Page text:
Wednesday, June 29, 2011

Name your family trust as the beneficiary of your life insurance policy

You purchased a permanent life insurance policy to, among other things, provide for your family upon your passing. You would like that policy to be available to pay off debts, including the balance owed on your home. Perhaps you have even planned for enough of the death benefit to be left over to help out your kids if you were no longer around. In order to do so, you have made your children beneficiaries of the policy. You passed your physical, you qualified for the desired amount, and your agent has assisted you with the beneficiary designations. All the paperwork is complete and you intend to rest easy knowing your family will be provided for.

The missing step here that I point out to my clients is the failure to name a trust as the beneficiary. Should the death benefit be available while your children are young enough to misuse it, the cash is unlikely to be used wisely. I think it's unnecessary to point out real-life examples of the detriment to young adults a cash windfall can cause.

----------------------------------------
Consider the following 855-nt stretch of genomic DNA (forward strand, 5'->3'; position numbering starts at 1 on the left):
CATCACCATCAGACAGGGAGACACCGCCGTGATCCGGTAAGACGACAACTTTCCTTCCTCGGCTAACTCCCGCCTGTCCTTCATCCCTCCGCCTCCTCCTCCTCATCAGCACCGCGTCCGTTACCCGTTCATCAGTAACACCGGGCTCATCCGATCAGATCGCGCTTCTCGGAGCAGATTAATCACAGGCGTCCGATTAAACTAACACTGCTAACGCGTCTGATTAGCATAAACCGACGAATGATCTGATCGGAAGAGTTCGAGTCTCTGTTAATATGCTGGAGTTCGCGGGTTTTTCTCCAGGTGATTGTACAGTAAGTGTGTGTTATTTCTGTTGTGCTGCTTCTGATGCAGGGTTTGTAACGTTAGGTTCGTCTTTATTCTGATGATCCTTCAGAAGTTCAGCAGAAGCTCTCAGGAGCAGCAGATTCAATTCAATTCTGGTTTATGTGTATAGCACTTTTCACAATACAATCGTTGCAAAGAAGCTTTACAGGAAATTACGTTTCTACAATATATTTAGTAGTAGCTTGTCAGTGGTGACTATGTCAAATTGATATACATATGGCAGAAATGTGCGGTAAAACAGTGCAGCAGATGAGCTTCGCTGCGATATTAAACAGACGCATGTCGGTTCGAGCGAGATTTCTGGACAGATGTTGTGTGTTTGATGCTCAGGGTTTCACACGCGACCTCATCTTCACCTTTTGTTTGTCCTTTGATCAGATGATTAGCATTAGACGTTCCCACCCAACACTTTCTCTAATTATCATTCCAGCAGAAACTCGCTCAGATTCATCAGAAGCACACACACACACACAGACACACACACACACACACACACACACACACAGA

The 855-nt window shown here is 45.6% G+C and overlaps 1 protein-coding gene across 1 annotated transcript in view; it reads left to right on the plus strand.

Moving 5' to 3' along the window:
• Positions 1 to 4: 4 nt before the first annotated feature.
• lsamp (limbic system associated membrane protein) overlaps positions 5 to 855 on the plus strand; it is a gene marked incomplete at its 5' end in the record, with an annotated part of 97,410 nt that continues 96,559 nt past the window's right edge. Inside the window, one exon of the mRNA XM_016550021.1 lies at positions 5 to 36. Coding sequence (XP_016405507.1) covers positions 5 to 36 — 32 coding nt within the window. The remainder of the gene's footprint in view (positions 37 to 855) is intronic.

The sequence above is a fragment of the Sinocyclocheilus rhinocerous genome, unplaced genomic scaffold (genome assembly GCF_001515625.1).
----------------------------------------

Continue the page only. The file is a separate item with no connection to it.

Traditionally, estate planning attorneys will recommend an ILIT (Irrevocable Life Insurance Trust) to own the policy to avoid inclusion in calculating the estate tax. While still an advantageous option, generally they are less desirable today because the estate tax exemption is so high. In most cases, I recommend simply naming the family trust as beneficiary. The trust will hold the cash and the trustee will make distributions for specific purposes and/or at certain ages to preserve the cash and ensure the money is used wisely.

I've met with many life insurance agents. Their job is to match you with the right policy from the wide array of unique options available. They are experts at helping you decide on the right amount and the best way to invest the premiums. When it comes time to name a beneficiary, they can sometimes overlook the critical decision of what will become of the cash upon the death of the insured. When you reach this step, envision how you would like the death benefit to be used. It's almost always the case that a revocable trust can provide the best method for accomplishing that vision.

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